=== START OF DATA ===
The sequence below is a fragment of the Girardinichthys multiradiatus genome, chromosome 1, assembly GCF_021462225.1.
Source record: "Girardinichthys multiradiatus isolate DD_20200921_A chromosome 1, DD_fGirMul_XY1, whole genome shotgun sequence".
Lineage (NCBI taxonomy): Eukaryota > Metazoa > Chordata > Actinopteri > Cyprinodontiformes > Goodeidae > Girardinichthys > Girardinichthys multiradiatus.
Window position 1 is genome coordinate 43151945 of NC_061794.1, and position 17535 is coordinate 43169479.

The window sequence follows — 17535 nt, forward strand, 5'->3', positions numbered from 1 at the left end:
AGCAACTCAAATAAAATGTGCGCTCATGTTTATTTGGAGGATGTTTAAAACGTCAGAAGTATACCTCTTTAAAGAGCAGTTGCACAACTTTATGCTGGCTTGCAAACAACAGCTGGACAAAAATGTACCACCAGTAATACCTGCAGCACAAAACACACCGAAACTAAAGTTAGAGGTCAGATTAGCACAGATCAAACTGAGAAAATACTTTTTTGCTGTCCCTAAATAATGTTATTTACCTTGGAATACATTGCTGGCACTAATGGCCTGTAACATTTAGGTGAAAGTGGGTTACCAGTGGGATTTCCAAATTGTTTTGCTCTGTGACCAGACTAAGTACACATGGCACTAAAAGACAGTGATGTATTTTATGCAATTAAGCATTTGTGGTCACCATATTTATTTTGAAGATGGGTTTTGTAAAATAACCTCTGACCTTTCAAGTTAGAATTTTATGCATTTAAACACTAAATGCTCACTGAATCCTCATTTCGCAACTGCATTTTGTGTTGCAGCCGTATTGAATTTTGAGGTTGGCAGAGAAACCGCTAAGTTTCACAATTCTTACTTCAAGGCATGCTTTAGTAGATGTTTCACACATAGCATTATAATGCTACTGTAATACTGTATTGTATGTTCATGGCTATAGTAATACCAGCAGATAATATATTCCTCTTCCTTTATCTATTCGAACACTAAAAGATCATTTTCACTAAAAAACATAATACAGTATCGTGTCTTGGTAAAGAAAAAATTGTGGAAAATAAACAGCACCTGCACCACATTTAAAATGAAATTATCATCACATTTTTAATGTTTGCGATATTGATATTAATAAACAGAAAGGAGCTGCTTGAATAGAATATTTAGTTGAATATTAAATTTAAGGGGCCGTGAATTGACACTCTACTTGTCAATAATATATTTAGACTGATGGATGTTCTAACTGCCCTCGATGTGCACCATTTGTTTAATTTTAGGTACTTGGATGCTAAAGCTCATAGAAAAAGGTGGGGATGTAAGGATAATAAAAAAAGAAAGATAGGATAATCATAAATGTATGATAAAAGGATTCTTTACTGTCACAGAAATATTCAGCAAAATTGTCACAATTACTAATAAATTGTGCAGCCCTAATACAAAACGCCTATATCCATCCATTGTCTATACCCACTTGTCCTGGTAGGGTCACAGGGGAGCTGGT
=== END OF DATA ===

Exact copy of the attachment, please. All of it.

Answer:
The sequence below is a fragment of the Girardinichthys multiradiatus genome, chromosome 1, assembly GCF_021462225.1.
Source record: "Girardinichthys multiradiatus isolate DD_20200921_A chromosome 1, DD_fGirMul_XY1, whole genome shotgun sequence".
Lineage (NCBI taxonomy): Eukaryota > Metazoa > Chordata > Actinopteri > Cyprinodontiformes > Goodeidae > Girardinichthys > Girardinichthys multiradiatus.
Window position 1 is genome coordinate 43151945 of NC_061794.1, and position 17535 is coordinate 43169479.

The window sequence follows — 17535 nt, forward strand, 5'->3', positions numbered from 1 at the left end:
AGCAACTCAAATAAAATGTGCGCTCATGTTTATTTGGAGGATGTTTAAAACGTCAGAAGTATACCTCTTTAAAGAGCAGTTGCACAACTTTATGCTGGCTTGCAAACAACAGCTGGACAAAAATGTACCACCAGTAATACCTGCAGCACAAAACACACCGAAACTAAAGTTAGAGGTCAGATTAGCACAGATCAAACTGAGAAAATACTTTTTTGCTGTCCCTAAATAATGTTATTTACCTTGGAATACATTGCTGGCACTAATGGCCTGTAACATTTAGGTGAAAGTGGGTTACCAGTGGGATTTCCAAATTGTTTTGCTCTGTGACCAGACTAAGTACACATGGCACTAAAAGACAGTGATGTATTTTATGCAATTAAGCATTTGTGGTCACCATATTTATTTTGAAGATGGGTTTTGTAAAATAACCTCTGACCTTTCAAGTTAGAATTTTATGCATTTAAACACTAAATGCTCACTGAATCCTCATTTCGCAACTGCATTTTGTGTTGCAGCCGTATTGAATTTTGAGGTTGGCAGAGAAACCGCTAAGTTTCACAATTCTTACTTCAAGGCATGCTTTAGTAGATGTTTCACACATAGCATTATAATGCTACTGTAATACTGTATTGTATGTTCATGGCTATAGTAATACCAGCAGATAATATATTCCTCTTCCTTTATCTATTCGAACACTAAAAGATCATTTTCACTAAAAAACATAATACAGTATCGTGTCTTGGTAAAGAAAAAATTGTGGAAAATAAACAGCACCTGCACCACATTTAAAATGAAATTATCATCACATTTTTAATGTTTGCGATATTGATATTAATAAACAGAAAGGAGCTGCTTGAATAGAATATTTAGTTGAATATTAAATTTAAGGGGCCGTGAATTGACACTCTACTTGTCAATAATATATTTAGACTGATGGATGTTCTAACTGCCCTCGATGTGCACCATTTGTTTAATTTTAGGTACTTGGATGCTAAAGCTCATAGAAAAAGGTGGGGATGTAAGGATAATAAAAAAAGAAAGATAGGATAATCATAAATGTATGATAAAAGGATTCTTTACTGTCACAGAAATATTCAGCAAAATTGTCACAATTACTAATAAATTGTGCAGCCCTAATACAAAACGCCTATATCCATCCATTGTCTATACCCACTTGTCCTGGTAGGGTCACAGGGGAGCTGGT